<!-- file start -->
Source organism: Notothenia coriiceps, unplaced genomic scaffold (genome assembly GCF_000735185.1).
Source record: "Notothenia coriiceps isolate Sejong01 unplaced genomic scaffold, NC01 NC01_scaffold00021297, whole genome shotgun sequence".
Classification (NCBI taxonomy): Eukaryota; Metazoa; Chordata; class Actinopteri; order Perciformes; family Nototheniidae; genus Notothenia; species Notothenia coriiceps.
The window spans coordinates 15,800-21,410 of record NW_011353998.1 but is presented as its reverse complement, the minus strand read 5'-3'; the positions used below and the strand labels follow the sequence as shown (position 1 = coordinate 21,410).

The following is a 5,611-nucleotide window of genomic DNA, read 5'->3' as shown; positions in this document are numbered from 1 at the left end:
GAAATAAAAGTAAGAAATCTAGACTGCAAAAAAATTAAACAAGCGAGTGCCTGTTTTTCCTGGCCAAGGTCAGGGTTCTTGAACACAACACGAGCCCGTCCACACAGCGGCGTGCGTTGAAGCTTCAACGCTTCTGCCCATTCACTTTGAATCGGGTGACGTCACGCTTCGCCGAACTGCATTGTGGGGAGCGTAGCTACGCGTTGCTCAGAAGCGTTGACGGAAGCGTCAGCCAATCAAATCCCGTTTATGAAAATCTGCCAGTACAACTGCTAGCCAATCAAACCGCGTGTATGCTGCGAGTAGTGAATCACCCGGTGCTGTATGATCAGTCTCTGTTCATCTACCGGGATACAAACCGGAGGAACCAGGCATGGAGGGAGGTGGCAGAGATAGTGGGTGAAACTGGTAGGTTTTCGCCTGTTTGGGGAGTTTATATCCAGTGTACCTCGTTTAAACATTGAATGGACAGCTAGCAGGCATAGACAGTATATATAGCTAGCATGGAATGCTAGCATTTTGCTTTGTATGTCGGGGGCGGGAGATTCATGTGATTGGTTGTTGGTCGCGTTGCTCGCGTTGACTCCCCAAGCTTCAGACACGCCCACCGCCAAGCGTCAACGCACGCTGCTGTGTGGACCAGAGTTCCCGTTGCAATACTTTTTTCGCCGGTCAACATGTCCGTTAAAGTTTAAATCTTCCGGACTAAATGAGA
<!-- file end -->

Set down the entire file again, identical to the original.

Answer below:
Source organism: Notothenia coriiceps, unplaced genomic scaffold (genome assembly GCF_000735185.1).
Source record: "Notothenia coriiceps isolate Sejong01 unplaced genomic scaffold, NC01 NC01_scaffold00021297, whole genome shotgun sequence".
Classification (NCBI taxonomy): Eukaryota; Metazoa; Chordata; class Actinopteri; order Perciformes; family Nototheniidae; genus Notothenia; species Notothenia coriiceps.
The window spans coordinates 15,800-21,410 of record NW_011353998.1 but is presented as its reverse complement, the minus strand read 5'-3'; the positions used below and the strand labels follow the sequence as shown (position 1 = coordinate 21,410).

The following is a 5,611-nucleotide window of genomic DNA, read 5'->3' as shown; positions in this document are numbered from 1 at the left end:
GAAATAAAAGTAAGAAATCTAGACTGCAAAAAAATTAAACAAGCGAGTGCCTGTTTTTCCTGGCCAAGGTCAGGGTTCTTGAACACAACACGAGCCCGTCCACACAGCGGCGTGCGTTGAAGCTTCAACGCTTCTGCCCATTCACTTTGAATCGGGTGACGTCACGCTTCGCCGAACTGCATTGTGGGGAGCGTAGCTACGCGTTGCTCAGAAGCGTTGACGGAAGCGTCAGCCAATCAAATCCCGTTTATGAAAATCTGCCAGTACAACTGCTAGCCAATCAAACCGCGTGTATGCTGCGAGTAGTGAATCACCCGGTGCTGTATGATCAGTCTCTGTTCATCTACCGGGATACAAACCGGAGGAACCAGGCATGGAGGGAGGTGGCAGAGATAGTGGGTGAAACTGGTAGGTTTTCGCCTGTTTGGGGAGTTTATATCCAGTGTACCTCGTTTAAACATTGAATGGACAGCTAGCAGGCATAGACAGTATATATAGCTAGCATGGAATGCTAGCATTTTGCTTTGTATGTCGGGGGCGGGAGATTCATGTGATTGGTTGTTGGTCGCGTTGCTCGCGTTGACTCCCCAAGCTTCAGACACGCCCACCGCCAAGCGTCAACGCACGCTGCTGTGTGGACCAGAGTTCCCGTTGCAATACTTTTTTCGCCGGTCAACATGTCCGTTAAAGTTTAAATCTTCCGGACTAAATGAGA